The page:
Most of us don’t get overly excited about visiting the dentist for exams and teeth cleanings. According to WebMD, up to 20 percent of Americans say they avoid going to the dentist because of anxiety or fear. If it’s that stressful for people, what must it be like for our furry friends?
Options for dental cleanings for pets, commonly known as nonanesthetic dentals (NADs), are available, but are they the best choice for our pets’ dental care? In many states, NADs are often offered by groomers or individuals in pet food stores who may have very little, if any, training. In other states, though, these services are illegal if provided by anyone other than a veterinarian or supervised and trained veterinary technician. But even when administered by trained staff, is NAD the best option for good dental care for our pets?
Providing the highest level of care for companion animals is what the American Animal Hospital Association (AAHA), the AAHA Standards of Accreditation, and AAHA-accredited practices strive to achieve every day. The 2013 AAHA Dental Guidelines for Dogs and Cats state that general anesthesia with intubation is necessary to properly assess and treat companion animal dental patients.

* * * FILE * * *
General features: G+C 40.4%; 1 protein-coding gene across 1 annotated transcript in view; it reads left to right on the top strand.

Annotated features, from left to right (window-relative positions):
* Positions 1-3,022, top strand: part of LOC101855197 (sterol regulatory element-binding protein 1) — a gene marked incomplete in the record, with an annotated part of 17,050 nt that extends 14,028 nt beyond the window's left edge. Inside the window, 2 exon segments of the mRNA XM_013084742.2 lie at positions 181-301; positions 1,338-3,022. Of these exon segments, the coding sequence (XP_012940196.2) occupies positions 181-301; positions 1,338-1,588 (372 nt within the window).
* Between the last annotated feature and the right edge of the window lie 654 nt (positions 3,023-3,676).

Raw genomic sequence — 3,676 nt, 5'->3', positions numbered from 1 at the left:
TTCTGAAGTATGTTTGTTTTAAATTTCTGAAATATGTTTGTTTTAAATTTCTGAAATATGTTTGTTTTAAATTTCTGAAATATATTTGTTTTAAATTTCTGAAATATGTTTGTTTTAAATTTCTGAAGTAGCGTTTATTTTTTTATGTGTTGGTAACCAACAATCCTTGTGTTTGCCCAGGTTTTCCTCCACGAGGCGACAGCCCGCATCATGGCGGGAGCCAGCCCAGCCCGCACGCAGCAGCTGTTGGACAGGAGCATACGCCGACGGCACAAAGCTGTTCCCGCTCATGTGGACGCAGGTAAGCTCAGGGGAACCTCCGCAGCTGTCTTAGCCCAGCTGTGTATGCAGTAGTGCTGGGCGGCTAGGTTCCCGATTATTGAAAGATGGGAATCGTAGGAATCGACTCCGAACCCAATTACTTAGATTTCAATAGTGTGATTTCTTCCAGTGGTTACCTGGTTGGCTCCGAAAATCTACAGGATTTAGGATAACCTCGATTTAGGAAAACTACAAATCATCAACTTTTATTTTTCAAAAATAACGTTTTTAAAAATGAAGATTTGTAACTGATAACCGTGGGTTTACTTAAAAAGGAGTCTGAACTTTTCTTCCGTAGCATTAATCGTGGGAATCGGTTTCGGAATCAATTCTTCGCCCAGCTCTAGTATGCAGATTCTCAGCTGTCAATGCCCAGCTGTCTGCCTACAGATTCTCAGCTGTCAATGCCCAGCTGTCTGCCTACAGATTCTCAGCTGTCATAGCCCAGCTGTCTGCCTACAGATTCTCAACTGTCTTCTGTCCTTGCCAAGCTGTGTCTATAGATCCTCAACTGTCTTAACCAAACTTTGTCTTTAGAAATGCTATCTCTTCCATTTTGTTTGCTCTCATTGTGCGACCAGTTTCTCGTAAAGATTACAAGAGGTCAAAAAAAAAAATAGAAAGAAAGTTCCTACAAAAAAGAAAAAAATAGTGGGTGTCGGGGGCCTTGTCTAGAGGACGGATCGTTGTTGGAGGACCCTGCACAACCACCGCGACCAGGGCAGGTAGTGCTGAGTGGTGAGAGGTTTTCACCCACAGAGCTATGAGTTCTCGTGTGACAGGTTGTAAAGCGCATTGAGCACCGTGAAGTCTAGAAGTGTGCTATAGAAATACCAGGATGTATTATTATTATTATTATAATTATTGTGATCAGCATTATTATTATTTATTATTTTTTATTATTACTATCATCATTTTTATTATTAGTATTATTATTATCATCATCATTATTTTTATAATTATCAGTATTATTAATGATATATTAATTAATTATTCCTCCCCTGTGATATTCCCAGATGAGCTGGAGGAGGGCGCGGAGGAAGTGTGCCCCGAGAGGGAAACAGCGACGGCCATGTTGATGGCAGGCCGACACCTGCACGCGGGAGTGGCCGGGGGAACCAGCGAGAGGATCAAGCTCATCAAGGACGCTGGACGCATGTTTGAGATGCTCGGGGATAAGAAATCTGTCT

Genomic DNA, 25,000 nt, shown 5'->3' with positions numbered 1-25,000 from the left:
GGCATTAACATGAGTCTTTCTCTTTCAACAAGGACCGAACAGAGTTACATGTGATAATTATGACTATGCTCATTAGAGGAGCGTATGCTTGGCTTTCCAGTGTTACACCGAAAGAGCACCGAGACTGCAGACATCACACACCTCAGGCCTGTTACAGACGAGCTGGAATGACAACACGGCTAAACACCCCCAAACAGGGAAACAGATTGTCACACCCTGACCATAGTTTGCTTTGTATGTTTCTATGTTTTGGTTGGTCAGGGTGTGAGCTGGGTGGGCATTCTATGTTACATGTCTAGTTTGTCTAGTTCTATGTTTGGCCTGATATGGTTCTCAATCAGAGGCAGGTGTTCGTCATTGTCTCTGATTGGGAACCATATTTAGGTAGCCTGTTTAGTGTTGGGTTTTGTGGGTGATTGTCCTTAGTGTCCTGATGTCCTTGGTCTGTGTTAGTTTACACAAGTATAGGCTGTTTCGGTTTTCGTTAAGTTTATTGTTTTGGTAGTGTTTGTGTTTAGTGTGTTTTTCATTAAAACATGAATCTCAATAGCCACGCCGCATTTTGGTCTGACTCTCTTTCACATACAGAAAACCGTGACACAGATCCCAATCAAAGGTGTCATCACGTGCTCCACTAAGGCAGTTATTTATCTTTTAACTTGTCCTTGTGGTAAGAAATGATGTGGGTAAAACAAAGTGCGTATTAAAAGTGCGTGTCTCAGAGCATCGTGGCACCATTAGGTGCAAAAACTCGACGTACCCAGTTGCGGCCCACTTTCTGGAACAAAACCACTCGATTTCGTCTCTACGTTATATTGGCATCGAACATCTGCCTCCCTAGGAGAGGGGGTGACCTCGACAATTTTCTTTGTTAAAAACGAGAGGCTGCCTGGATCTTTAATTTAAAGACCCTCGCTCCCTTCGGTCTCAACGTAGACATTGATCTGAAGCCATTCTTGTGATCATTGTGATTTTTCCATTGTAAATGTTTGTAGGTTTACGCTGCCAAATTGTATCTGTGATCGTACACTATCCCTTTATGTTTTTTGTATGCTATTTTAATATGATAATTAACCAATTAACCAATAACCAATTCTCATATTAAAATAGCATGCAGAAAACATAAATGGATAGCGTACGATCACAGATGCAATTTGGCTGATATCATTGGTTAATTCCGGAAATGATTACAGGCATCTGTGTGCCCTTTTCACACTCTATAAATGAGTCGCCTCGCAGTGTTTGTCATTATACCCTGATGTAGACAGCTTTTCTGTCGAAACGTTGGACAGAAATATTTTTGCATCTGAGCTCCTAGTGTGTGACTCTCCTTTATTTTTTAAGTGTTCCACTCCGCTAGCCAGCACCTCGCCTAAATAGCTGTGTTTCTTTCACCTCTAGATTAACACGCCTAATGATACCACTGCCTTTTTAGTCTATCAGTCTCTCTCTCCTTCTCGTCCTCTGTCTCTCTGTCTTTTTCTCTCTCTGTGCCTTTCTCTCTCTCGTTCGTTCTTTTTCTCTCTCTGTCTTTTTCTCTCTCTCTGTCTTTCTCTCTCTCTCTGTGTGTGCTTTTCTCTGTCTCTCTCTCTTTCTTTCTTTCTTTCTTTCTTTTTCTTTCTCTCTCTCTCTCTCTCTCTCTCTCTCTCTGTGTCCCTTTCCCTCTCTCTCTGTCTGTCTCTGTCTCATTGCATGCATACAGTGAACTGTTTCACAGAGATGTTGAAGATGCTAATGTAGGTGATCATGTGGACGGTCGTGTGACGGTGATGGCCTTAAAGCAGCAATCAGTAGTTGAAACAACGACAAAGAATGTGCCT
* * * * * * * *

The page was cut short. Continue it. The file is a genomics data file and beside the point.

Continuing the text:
Dr. Sarah Bashaw, with AAHA-accredited El Dorado Animal Hospital in Fountain Hills, Ariz., says, “NADs are cosmetic procedures that only address what we can see.” She believes that NAD treatments are giving pet owners a false sense of security because they are often promoted as equal to the thorough and deep dental care that can be accomplished with pets under anesthesia.
The American Veterinary Dental College notes that because humans cooperate during dental cleanings these procedures can be completed successfully without anesthesia. But access to the subgingival area of every tooth is impossible in an unanesthetized dog or cat. Removal of dental tartar on the visible surfaces of a pet’s teeth has little effect on their health and provides a false sense of accomplishment because the effect is purely cosmetic.
Dr. Bashaw recently treated a seven-year-old terrier mix dog who had been receiving yearly NAD treatments for most of his life. She says, “The owners thought they were doing the right thing for him, avoiding anesthesia and getting the teeth cleaned. They thought they were getting the same kind of treatment we do with anesthesia.”